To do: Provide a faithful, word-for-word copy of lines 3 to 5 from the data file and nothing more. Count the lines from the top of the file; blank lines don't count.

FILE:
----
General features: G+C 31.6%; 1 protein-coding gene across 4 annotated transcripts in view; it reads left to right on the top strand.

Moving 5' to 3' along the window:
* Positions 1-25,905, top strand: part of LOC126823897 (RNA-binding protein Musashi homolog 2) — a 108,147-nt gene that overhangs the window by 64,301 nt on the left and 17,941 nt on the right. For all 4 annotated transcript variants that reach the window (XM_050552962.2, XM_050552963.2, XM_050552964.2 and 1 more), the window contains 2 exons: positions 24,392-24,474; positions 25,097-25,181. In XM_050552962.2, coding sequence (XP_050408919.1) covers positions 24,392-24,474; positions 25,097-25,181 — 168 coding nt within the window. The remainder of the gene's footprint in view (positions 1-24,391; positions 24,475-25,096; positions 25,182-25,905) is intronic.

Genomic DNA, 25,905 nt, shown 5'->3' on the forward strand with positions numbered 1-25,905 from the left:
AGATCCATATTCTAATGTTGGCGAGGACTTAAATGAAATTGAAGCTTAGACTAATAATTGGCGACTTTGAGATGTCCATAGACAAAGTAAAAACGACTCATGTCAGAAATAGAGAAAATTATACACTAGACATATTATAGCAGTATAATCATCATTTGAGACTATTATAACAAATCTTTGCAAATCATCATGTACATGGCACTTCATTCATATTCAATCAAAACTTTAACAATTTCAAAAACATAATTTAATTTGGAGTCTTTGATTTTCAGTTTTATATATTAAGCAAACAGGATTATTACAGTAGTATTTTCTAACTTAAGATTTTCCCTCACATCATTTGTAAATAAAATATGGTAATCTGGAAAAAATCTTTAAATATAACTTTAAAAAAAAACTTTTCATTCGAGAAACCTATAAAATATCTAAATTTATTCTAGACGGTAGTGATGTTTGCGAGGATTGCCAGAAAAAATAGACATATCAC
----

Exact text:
* Positions 1-25,905, top strand: part of LOC126823897 (RNA-binding protein Musashi homolog 2) — a 108,147-nt gene that overhangs the window by 64,301 nt on the left and 17,941 nt on the right. For all 4 annotated transcript variants that reach the window (XM_050552962.2, XM_050552963.2, XM_050552964.2 and 1 more), the window contains 2 exons: positions 24,392-24,474; positions 25,097-25,181. In XM_050552962.2, coding sequence (XP_050408919.1) covers positions 24,392-24,474; positions 25,097-25,181 — 168 coding nt within the window. The remainder of the gene's footprint in view (positions 1-24,391; positions 24,475-25,096; positions 25,182-25,905) is intronic.

Genomic DNA, 25,905 nt, shown 5'->3' on the forward strand with positions numbered 1-25,905 from the left:
AGATCCATATTCTAATGTTGGCGAGGACTTAAATGAAATTGAAGCTTAGACTAATAATTGGCGACTTTGAGATGTCCATAGACAAAGTAAAAACGACTCATGTCAGAAATAGAGAAAATTATACACTAGACATATTATAGCAGTATAATCATCATTTGAGACTATTATAACAAATCTTTGCAAATCATCATGTACATGGCACTTCATTCATATTCAATCAAAACTTTAACAATTTCAAAAACATAATTTAATTTGGAGTCTTTGATTTTCAGTTTTATATATTAAGCAAACAGGATTATTACAGTAGTATTTTCTAACTTAAGATTTTCCCTCACATCATTTGTAAATAAAATATGGTAATCTGGAAAAAATCTTTAAATATAACTTTAAAAAAAAACTTTTCATTCGAGAAACCTATAAAATATCTAAATTTATTCTAGACGGTAGTGATGTTTGCGAGGATTGCCAGAAAAAATAGACATATCAC